Chamo me Tiago Ribeiro, e desde a 9 anos que imigrei para o Canada, mais precisamente, para uma das mais belas cidades do mundo de seu nome VANCOUVER.Aqui irei mostrar e reflectir, sobre esta bela cidade, Cultura e Culturas, a experiencia da imigracao, reflexoes pessoais e sobre Portugal e Canada, entre outros temas e questoes desta VIDA de Imigrante e do MUNDO que me rodeia.. ....VIVE SE ESCREVENDO E ESCREVE SE PARA VIVER...

Wednesday, September 21, 2011

Entrevista ao actor e amigo: Mig Macario

Ola a todos como estao? agora en ingles...a few days ago, I interviewed a long time friend I meet on SGI Buddhism when i first converted, his name is Mig Macario, form Filipino background and with an wide and very interesting range of characters, from tv series to movies it seemed to me as a result a perfect person for a interview, and since there is so much rishness and complexities to be "explored" in Mig in my personal opinion, the interview began. Hope you like it.       Obrigado a todos..

1- Tell me a bit about your cultural background and to what extend shaped you into becoming an actor?
I was born in the Philippines and grew up in Canada. I’m the youngest of 6 children but was very independent growing up. I started travelling at the age of 16, LA oddly enough without my parents.

2- Who influenced in your life to become an actor?
My current influences are actors Don Cheadle & Forrest Whittaker. When I was younger I really liked actors like James Dean, Marlon Brando, Steve McQueen. Also Filipino actors such as Vilma Santos and Christopher DeLeon were artists that I loved to watch when I was really young.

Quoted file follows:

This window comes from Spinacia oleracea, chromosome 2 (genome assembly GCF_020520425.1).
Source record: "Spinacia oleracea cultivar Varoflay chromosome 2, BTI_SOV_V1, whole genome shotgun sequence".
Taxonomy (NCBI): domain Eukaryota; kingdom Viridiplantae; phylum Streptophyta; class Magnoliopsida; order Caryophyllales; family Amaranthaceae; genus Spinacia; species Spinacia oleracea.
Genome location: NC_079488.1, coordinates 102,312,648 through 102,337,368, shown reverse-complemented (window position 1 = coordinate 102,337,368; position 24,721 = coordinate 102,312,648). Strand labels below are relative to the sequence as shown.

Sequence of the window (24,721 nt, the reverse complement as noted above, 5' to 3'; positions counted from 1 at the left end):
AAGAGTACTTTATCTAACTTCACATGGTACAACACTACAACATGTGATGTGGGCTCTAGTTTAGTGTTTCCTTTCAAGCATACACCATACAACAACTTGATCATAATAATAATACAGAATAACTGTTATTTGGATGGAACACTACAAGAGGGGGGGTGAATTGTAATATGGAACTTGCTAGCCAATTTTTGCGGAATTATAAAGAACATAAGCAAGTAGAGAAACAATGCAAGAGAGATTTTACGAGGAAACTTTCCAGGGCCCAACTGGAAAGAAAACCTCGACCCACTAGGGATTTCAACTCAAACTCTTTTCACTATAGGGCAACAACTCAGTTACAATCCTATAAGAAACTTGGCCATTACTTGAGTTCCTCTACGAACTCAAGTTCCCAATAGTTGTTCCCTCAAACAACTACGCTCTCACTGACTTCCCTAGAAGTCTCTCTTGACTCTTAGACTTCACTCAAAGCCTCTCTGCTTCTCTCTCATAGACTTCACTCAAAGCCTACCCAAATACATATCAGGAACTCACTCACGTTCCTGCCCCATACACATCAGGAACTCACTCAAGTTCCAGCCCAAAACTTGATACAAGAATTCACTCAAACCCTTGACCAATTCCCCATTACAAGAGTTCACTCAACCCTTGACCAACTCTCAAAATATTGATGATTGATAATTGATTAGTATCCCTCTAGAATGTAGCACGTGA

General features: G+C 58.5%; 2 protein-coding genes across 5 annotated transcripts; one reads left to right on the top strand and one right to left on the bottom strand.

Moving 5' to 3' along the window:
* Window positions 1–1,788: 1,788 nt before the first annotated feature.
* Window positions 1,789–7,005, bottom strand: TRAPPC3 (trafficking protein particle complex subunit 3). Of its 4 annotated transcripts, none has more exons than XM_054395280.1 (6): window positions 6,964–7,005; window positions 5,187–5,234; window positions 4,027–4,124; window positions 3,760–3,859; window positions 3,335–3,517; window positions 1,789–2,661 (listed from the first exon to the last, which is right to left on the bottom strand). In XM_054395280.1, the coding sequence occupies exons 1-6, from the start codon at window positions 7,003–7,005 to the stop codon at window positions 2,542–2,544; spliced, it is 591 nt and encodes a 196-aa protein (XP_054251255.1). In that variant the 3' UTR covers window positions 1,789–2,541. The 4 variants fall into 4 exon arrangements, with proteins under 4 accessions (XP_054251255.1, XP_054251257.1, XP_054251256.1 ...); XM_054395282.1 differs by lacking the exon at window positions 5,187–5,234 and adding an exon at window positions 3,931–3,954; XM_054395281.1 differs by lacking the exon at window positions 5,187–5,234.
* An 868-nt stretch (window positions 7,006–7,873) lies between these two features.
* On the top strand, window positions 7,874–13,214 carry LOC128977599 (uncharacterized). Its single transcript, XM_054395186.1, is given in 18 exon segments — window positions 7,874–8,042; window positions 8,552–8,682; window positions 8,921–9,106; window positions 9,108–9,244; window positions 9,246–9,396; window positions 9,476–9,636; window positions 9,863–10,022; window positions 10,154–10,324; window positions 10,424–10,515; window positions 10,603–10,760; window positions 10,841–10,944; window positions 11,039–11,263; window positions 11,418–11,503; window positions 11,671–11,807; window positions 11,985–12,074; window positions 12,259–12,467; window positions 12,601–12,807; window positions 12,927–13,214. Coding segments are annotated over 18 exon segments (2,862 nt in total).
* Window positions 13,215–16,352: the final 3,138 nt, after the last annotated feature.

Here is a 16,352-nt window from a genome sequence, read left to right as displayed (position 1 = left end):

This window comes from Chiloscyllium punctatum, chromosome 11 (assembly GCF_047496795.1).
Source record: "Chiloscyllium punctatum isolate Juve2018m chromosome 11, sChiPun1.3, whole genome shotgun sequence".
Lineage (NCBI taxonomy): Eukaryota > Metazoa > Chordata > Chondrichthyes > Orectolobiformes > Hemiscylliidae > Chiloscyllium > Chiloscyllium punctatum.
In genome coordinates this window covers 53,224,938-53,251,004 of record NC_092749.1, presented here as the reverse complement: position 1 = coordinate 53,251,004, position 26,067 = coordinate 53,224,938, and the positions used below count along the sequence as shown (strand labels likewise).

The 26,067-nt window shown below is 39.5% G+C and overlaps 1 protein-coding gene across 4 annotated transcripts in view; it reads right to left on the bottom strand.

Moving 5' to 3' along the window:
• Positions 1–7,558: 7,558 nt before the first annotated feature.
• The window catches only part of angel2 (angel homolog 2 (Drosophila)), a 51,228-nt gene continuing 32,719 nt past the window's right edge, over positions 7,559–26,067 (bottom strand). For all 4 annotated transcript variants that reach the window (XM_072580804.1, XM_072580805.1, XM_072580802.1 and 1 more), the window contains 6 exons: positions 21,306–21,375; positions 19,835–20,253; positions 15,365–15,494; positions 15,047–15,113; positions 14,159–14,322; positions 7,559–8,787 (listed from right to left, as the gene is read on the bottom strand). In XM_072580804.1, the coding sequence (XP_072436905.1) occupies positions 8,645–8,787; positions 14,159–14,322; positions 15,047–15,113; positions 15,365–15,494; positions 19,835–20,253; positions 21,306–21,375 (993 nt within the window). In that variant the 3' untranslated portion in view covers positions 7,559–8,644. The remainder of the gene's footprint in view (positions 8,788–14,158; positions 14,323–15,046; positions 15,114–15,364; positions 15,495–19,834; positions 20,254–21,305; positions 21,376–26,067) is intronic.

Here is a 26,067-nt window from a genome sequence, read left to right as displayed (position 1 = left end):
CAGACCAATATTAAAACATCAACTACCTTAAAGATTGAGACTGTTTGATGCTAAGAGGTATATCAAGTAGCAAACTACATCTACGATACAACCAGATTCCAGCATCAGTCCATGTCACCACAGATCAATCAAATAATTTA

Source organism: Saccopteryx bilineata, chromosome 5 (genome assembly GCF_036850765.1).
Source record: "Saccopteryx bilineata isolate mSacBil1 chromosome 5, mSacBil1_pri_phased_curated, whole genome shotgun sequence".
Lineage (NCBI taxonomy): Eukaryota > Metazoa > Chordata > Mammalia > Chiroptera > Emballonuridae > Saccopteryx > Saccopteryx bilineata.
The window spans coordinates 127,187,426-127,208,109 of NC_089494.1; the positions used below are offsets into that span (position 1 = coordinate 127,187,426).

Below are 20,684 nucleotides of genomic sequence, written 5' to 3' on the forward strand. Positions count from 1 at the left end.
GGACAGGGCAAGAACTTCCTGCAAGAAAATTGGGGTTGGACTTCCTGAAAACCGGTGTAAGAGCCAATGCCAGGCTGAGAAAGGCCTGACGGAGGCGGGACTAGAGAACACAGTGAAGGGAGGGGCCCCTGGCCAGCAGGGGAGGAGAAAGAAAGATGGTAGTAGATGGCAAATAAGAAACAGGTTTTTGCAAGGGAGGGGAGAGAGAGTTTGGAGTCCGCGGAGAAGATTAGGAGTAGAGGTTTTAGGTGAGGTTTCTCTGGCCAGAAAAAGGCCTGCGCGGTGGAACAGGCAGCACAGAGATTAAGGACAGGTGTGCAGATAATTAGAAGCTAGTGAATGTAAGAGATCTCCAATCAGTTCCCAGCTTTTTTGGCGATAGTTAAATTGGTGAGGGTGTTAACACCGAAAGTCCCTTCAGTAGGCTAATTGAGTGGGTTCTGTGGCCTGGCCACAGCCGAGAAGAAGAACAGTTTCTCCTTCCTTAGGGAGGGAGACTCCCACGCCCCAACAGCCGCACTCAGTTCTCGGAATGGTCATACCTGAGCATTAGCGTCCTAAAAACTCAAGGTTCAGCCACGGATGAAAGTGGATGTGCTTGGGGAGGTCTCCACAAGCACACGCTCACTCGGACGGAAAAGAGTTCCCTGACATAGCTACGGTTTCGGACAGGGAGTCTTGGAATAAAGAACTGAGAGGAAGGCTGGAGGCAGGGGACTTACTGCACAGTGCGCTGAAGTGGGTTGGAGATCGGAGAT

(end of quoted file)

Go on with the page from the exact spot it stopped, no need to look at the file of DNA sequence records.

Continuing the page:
3- How was your first acting experience?
It was when I was in elementary school, it was a school musical and I played a grumpy bell. But my first official paid acting jobs were on a fully improvised teen soap for the Disney Channel called Fifteen and 21 Jump Street.

4-How do you usually you prepare for a role? do you have any routine?
Each role is very different. I’m always picking up tools by reading books, watching film and TV and taking acting workshops. So I always see what tools and approaches I can use for each role. I always have to start from a relaxed and calm place (chanting and Yoga help), so when I first read the script I can get a clear overview of the role. I read it as many times as I can as sometimes I miss things. Then I start making specific decisions about who the character is, I also start getting an intuitive feel for the character. My mind and body start to feel like the person I’m playing.

5- I noticed you are a very eclectic actor, how do you find so many different characters in you? is there a "secret" for all that diversity?
I think every human being can feel every emotion under the sun. Human nature and human relationships can be so complicated. It’s the really good actor who musters up the courage to show the world those emotions - the “good” and the “bad”. Puts a mirror up to our humanity and does it in an entertaining and accessible way. So if it seems diverse, I’m just doing my best to try and explore all the different aspects of my own humanity that hopefully people can relate to. I really try to put myself into the situation the character is in and what would happen in the moment.

6- What was the more challenging role you ever played? and why?